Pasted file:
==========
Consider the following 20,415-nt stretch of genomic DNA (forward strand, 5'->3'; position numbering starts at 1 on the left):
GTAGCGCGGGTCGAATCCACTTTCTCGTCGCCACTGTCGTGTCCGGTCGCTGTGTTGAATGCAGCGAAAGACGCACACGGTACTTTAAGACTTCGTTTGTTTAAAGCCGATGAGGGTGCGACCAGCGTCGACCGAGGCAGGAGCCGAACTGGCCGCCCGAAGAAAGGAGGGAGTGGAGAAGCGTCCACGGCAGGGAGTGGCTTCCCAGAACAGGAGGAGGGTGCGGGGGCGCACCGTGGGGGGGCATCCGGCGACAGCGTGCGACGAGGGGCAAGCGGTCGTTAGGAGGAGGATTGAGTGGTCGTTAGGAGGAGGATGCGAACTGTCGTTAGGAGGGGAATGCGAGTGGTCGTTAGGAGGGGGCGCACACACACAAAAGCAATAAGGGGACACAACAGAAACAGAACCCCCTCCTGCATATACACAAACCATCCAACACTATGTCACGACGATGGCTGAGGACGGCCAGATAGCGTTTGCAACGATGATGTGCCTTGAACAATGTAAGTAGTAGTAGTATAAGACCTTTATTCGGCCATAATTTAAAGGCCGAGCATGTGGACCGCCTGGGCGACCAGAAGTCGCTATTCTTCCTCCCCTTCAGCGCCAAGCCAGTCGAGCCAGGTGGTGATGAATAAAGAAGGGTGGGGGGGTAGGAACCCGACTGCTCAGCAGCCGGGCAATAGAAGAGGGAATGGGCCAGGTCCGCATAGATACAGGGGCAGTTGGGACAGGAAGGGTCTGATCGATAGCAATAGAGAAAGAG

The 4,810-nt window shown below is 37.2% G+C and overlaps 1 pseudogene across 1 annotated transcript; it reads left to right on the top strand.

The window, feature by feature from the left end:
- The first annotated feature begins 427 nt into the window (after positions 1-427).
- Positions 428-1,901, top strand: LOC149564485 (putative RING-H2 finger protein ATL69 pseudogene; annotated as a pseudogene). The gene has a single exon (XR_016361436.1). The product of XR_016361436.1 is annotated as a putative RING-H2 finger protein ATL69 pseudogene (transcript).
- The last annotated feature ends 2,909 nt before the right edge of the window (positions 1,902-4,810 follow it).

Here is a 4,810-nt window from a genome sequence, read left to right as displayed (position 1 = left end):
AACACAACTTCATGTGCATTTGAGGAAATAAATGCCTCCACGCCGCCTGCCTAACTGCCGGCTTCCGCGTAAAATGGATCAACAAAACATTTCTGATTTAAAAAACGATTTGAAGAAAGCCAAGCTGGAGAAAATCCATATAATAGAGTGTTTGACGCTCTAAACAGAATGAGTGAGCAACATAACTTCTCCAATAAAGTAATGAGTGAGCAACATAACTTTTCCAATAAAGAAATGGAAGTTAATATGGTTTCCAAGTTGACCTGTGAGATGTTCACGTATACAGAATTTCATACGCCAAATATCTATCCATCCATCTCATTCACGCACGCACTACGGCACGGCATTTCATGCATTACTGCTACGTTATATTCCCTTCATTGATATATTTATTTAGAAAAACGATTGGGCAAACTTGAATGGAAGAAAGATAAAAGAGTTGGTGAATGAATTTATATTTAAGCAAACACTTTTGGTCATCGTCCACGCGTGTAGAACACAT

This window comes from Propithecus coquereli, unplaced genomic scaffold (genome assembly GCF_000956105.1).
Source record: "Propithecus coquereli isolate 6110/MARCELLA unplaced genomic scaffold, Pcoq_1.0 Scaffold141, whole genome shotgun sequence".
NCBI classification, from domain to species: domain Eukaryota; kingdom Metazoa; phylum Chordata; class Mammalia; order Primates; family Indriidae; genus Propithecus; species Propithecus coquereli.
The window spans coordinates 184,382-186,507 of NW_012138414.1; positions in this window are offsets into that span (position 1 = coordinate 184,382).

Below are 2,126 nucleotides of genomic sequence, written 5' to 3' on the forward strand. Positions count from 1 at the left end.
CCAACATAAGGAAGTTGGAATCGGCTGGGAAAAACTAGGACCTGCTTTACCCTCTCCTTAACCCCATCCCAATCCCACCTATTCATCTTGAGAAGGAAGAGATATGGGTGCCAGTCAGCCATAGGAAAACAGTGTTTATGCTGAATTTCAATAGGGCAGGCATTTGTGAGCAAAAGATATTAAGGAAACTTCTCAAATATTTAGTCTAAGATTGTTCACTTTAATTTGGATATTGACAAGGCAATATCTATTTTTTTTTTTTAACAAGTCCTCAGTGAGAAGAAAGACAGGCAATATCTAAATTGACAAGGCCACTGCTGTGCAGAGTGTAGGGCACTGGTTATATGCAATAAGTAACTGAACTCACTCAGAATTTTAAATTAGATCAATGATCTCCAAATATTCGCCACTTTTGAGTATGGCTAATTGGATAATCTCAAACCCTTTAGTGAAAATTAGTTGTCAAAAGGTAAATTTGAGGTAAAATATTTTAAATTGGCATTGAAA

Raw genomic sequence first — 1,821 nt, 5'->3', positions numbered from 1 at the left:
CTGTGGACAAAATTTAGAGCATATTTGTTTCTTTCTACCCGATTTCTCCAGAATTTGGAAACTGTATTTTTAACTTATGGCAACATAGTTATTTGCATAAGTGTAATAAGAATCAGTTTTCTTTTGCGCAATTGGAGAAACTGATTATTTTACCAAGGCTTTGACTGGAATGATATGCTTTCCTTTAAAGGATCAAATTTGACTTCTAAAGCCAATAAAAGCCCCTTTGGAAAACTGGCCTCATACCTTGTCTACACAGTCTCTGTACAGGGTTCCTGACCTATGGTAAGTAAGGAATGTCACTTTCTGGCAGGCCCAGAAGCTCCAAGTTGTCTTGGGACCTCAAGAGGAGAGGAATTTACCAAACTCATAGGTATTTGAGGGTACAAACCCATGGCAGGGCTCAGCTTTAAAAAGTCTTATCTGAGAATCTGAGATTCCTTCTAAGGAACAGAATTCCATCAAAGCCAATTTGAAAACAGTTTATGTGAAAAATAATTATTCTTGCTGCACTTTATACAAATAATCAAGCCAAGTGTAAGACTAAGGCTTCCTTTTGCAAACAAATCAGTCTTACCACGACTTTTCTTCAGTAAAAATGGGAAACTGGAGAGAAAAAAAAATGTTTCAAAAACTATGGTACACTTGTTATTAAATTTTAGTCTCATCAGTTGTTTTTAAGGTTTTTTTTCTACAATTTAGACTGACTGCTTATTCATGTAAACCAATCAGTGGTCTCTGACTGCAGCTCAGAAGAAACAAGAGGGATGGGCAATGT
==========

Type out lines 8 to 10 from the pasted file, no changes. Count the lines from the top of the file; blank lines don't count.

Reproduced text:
Here is a 4,810-nt window from a genome sequence, read left to right as displayed (position 1 = left end):
AACACAACTTCATGTGCATTTGAGGAAATAAATGCCTCCACGCCGCCTGCCTAACTGCCGGCTTCCGCGTAAAATGGATCAACAAAACATTTCTGATTTAAAAAACGATTTGAAGAAAGCCAAGCTGGAGAAAATCCATATAATAGAGTGTTTGACGCTCTAAACAGAATGAGTGAGCAACATAACTTCTCCAATAAAGTAATGAGTGAGCAACATAACTTTTCCAATAAAGAAATGGAAGTTAATATGGTTTCCAAGTTGACCTGTGAGATGTTCACGTATACAGAATTTCATACGCCAAATATCTATCCATCCATCTCATTCACGCACGCACTACGGCACGGCATTTCATGCATTACTGCTACGTTATATTCCCTTCATTGATATATTTATTTAGAAAAACGATTGGGCAAACTTGAATGGAAGAAAGATAAAAGAGTTGGTGAATGAATTTATATTTAAGCAAACACTTTTGGTCATCGTCCACGCGTGTAGAACACAT

This window comes from Propithecus coquereli, unplaced genomic scaffold (genome assembly GCF_000956105.1).